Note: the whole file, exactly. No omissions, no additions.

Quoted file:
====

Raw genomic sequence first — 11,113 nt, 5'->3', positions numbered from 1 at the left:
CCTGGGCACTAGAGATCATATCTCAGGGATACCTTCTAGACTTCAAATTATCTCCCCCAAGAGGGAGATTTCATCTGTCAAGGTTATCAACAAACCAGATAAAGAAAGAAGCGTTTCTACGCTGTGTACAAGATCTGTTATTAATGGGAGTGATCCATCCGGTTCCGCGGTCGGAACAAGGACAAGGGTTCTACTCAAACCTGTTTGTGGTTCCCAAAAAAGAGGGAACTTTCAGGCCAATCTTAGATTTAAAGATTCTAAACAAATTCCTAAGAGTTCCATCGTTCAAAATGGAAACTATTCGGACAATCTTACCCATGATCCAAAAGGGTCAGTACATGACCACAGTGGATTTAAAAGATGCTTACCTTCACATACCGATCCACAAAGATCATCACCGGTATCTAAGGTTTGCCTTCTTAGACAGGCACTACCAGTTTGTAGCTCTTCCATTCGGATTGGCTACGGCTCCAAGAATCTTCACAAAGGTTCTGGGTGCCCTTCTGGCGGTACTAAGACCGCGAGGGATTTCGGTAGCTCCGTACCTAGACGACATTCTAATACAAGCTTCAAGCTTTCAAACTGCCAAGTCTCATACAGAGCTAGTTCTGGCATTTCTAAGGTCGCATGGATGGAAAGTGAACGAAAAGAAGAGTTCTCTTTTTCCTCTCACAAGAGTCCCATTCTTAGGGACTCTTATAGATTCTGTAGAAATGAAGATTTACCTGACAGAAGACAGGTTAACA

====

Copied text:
Raw genomic sequence first — 11,113 nt, 5'->3', positions numbered from 1 at the left:
CCTGGGCACTAGAGATCATATCTCAGGGATACCTTCTAGACTTCAAATTATCTCCCCCAAGAGGGAGATTTCATCTGTCAAGGTTATCAACAAACCAGATAAAGAAAGAAGCGTTTCTACGCTGTGTACAAGATCTGTTATTAATGGGAGTGATCCATCCGGTTCCGCGGTCGGAACAAGGACAAGGGTTCTACTCAAACCTGTTTGTGGTTCCCAAAAAAGAGGGAACTTTCAGGCCAATCTTAGATTTAAAGATTCTAAACAAATTCCTAAGAGTTCCATCGTTCAAAATGGAAACTATTCGGACAATCTTACCCATGATCCAAAAGGGTCAGTACATGACCACAGTGGATTTAAAAGATGCTTACCTTCACATACCGATCCACAAAGATCATCACCGGTATCTAAGGTTTGCCTTCTTAGACAGGCACTACCAGTTTGTAGCTCTTCCATTCGGATTGGCTACGGCTCCAAGAATCTTCACAAAGGTTCTGGGTGCCCTTCTGGCGGTACTAAGACCGCGAGGGATTTCGGTAGCTCCGTACCTAGACGACATTCTAATACAAGCTTCAAGCTTTCAAACTGCCAAGTCTCATACAGAGCTAGTTCTGGCATTTCTAAGGTCGCATGGATGGAAAGTGAACGAAAAGAAGAGTTCTCTTTTTCCTCTCACAAGAGTCCCATTCTTAGGGACTCTTATAGATTCTGTAGAAATGAAGATTTACCTGACAGAAGACAGGTTAACA